Recently my neighborhood had a rash of car break-ins by what turned out to be just a band of mischievous teenagers. But what struck me about this occurrence was the flood of homeowner video surveillance clips that appeared on social media and that were sent to the local police department to help identify the wrongdoers. It seems like everyone in the neighborhood has a home video surveillance system, perhaps to catch a doorstep package thief, or if nothing else, to catch the guilty dog walkers!
A Booming Market for Video Surveillance Solutions
Indeed, the video surveillance market is booming, not just in the relatively nascent consumer market, but in the commercial market and has been for a long time – in a much bigger way. The reasons for this include more affordable cameras with better resolutions soaring from 720p up to 4k and even 8k. In the meantime, video surveillance systems are finding more and more applications. Retail shopping malls, banks, hotels, city streets, transportation and highways, manufacturing and distribution operations, airport security, college dorm and campus security, corporate security, police body and dash cams, to name just a few – all need good quality video surveillance.
Video Retention Costs Soar
However, these higher resolution cameras have sent the costs of video retention soaring. So much high-resolution raw footage quickly fills up available hard disk drives commonly used to store or retain video surveillance content. According to a Seagate video surveillance calculator, an installation of 100 cameras recording eight hours a day at 30 frames per second, 1080p resolution, with a retention period of 90 days would require 2,006 terabytes of storage. That’s 2.0 petabytes of expensive, energy-intensive hardware. Those with unlimited budgets can simply add more disks. But everyone else faces tough choices: shorten retention periods? lower video resolution? reduce the number of cameras or frames per second? None of these support the goals of why the video surveillance system was installed in the first place.
LTO Data Tape and New TCO Tool to the Rescue
But there is a better way – incorporate a modern LTO data tape tier into video surveillance storage.
We know from IT data storage TCO tools that it is anywhere from three to four times more expensive to acquire and operate HDD systems compared to tape for long-term storage. Just the cost of energy to keep HDD spinning 24/7 compared to tape that consumes no energy unless being read from or written to in a tape drive, makes a big difference to the bottom line, not to mention the environment!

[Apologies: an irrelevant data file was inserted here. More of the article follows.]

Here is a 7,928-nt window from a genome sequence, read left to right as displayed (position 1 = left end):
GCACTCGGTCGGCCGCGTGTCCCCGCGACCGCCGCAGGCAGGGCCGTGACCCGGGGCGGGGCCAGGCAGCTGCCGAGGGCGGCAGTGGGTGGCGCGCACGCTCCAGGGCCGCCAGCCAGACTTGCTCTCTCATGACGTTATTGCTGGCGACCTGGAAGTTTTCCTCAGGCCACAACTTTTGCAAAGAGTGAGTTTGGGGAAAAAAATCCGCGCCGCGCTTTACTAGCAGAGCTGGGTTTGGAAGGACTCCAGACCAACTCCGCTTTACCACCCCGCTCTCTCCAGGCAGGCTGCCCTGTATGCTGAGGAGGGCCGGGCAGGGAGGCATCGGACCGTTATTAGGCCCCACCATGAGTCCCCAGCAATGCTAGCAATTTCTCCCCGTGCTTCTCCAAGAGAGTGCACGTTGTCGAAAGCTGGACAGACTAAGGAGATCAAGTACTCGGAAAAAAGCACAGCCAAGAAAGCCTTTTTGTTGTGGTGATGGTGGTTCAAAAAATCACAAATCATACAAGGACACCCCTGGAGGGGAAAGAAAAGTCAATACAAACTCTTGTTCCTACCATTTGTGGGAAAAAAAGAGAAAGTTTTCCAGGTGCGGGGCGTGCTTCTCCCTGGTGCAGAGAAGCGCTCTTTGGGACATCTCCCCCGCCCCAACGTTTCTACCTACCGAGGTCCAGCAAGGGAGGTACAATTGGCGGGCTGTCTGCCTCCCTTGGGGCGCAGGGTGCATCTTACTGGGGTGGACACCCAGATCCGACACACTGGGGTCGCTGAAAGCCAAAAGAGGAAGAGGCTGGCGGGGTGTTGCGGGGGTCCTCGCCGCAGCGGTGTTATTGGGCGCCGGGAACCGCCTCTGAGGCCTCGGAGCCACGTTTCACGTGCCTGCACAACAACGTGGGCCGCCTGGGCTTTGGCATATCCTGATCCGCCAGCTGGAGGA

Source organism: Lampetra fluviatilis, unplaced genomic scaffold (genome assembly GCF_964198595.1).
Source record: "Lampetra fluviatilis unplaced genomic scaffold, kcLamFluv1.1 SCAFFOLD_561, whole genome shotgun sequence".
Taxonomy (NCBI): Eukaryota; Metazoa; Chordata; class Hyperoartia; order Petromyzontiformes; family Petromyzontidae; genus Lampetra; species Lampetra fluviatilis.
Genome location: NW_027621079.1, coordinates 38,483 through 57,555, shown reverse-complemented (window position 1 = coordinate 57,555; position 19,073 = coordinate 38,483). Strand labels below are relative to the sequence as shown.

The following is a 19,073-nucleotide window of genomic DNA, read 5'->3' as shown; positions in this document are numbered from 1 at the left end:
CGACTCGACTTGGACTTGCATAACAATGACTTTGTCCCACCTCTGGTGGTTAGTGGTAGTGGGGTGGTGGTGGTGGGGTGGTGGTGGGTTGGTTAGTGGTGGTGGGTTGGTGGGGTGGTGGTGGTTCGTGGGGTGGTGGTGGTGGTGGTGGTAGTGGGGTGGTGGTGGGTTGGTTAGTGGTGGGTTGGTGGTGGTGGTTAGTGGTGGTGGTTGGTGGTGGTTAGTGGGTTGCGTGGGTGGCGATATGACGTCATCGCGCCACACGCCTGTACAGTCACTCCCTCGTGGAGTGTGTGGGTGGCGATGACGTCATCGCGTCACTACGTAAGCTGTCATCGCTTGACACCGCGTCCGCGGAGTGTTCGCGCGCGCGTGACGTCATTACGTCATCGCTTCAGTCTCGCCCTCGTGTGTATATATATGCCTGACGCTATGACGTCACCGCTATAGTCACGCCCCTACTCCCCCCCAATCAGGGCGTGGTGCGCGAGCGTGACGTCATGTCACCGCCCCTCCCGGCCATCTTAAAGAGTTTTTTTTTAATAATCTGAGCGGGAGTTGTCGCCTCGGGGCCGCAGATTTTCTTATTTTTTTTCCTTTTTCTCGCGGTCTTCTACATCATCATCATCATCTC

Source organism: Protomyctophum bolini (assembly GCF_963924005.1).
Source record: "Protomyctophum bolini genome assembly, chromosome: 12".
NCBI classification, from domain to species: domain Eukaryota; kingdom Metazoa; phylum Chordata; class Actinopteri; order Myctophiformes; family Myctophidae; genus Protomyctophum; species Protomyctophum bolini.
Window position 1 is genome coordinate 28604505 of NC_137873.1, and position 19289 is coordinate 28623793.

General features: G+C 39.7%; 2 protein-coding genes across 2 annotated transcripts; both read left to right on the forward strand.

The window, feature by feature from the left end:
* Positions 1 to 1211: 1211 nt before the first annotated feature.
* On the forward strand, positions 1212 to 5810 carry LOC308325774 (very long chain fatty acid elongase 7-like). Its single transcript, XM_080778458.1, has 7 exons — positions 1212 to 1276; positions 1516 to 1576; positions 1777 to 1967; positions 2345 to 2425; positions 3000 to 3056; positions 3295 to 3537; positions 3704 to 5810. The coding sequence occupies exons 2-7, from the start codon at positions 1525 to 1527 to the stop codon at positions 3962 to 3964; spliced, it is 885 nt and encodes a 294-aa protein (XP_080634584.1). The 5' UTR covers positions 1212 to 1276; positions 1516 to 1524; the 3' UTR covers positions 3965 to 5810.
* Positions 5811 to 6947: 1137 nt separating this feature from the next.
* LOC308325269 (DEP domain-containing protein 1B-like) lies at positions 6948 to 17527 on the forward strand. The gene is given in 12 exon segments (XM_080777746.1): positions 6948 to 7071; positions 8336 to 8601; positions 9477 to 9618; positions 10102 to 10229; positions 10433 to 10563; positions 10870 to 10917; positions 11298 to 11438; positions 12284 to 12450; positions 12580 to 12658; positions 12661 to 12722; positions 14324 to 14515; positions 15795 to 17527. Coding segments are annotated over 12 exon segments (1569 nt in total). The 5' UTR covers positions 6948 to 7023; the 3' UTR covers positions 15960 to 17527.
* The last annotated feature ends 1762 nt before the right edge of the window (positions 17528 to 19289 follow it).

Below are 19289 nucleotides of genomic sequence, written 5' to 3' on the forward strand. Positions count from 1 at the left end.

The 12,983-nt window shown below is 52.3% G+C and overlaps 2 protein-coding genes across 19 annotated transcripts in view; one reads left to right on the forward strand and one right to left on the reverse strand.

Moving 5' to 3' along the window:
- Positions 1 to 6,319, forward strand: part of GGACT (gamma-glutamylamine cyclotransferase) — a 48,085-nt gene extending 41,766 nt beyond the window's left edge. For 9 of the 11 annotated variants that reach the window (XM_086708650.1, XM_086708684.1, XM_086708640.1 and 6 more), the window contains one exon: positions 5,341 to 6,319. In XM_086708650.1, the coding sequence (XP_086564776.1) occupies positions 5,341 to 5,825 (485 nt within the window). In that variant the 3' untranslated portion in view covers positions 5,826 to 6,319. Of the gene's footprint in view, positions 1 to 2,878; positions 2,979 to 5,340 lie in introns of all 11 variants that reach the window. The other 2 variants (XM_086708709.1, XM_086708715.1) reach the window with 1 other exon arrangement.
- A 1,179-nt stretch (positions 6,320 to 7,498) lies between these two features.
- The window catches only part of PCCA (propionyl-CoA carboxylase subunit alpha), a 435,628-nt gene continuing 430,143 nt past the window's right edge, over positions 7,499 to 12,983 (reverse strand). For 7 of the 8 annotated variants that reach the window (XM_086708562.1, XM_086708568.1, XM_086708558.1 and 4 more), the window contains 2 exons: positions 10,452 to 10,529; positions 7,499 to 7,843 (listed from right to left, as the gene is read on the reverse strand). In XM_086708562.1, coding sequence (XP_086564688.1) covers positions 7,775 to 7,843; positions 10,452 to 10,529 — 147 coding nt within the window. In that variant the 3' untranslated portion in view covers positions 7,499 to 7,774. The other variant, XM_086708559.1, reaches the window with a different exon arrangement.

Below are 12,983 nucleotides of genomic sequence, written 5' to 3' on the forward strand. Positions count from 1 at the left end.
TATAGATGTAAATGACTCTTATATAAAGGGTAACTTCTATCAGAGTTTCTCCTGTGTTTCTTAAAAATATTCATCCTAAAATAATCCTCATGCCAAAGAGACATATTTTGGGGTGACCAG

But what’s the impact of incorporating an LTO tape tier to compliment HDD into video surveillance operations? According to a new video surveillance TCO tool developed by TCO expert Brad Johns, when incorporated into a video surveillance system, an LTO tape tier can reduce the cost of retention by 50% when used in conjunction with HDD. This allows for the luxury of longer retention periods, higher frame rates and better resolution.
LTO Friendly VMS Solutions Arrive
It can be done but is it technically feasible, or even just user-friendly, to add an LTO tape tier for long-term retention? The answer is yes! Take Cozaint VMS software for example, it now has the capabilities to easily playback video from either tier one HDD or tier two LTO without any additional steps needed by the surveillance timeline operator. So again, the answer is yes – today’s modern high-capacity LTO cartridges are user-friendly, easy to access and provide the cost-effective solution for longer retention periods of high-quality video surveillance content so badly needed.
The value of LTO data tape has been leveraged to support enormous volumes of video content workflows in the Media & Entertainment industry for a long time. In fact, LTO with Linear Tape File System (LTFS) has become a defacto industry standard allowing for ease of file sharing and active archiving. LTO’s high capacity at 12.0 TB on LTO Gen 8 (soon to be 18.0 TB on LTO Gen 9), best in class reliability and longevity, with lowest capex/opex, have made it indispensable in Hollywood.
Thinking About the Cloud?
As awesome as the cloud is, and cloud service providers are some of the world’s largest consumers of LTO tape, cloud is not a panacea and likely not a good fit budget-wise for video surveillance apps. Uploading data into the cloud can be inexpensive. But pricing structures are less favorable when retrieving that data from the cloud especially if the coldest archival service levels won’t adequately support frequency of content access and retrieval. In addition to the escalating cost of retrieval, bandwidth costs and delays in moving content to and from clouds can also be an unpleasant surprise.
While the homeowners in my neighborhood probably won’t be looking for an LTO tape tier anytime soon, the real video surveillance pros will be glad to know that a tried and true budget relieving solution is finally on their doorstep.